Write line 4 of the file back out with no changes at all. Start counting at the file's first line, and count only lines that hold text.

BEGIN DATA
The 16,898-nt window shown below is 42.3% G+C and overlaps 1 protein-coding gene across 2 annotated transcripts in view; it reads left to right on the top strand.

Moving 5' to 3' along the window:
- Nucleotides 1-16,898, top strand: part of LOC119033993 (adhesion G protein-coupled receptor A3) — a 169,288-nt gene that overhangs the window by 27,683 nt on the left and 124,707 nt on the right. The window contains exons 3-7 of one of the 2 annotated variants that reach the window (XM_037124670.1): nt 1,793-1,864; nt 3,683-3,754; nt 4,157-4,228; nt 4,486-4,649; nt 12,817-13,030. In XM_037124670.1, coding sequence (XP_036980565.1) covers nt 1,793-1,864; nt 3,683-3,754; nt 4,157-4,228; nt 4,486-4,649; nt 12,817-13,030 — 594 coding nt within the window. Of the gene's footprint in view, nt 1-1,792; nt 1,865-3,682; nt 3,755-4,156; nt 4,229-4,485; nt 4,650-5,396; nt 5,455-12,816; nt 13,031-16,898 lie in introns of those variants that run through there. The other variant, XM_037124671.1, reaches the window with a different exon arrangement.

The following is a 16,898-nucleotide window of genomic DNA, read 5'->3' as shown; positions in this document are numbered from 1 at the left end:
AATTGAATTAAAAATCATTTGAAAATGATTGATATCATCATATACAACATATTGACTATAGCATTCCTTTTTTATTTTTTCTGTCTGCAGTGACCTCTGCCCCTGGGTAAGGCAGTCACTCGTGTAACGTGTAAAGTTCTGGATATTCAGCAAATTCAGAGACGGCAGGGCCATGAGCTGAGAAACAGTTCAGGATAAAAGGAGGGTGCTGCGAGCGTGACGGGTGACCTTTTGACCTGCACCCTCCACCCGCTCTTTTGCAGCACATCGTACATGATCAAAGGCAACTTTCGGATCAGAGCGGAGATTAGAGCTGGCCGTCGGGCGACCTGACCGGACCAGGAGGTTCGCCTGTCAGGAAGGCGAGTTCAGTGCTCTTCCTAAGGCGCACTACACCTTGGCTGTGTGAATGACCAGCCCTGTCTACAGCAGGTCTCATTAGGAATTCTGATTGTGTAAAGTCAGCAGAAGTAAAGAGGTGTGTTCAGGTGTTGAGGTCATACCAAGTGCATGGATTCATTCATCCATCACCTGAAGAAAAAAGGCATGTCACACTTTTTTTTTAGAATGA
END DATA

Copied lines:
The following is a 16,898-nucleotide window of genomic DNA, read 5'->3' as shown; positions in this document are numbered from 1 at the left end: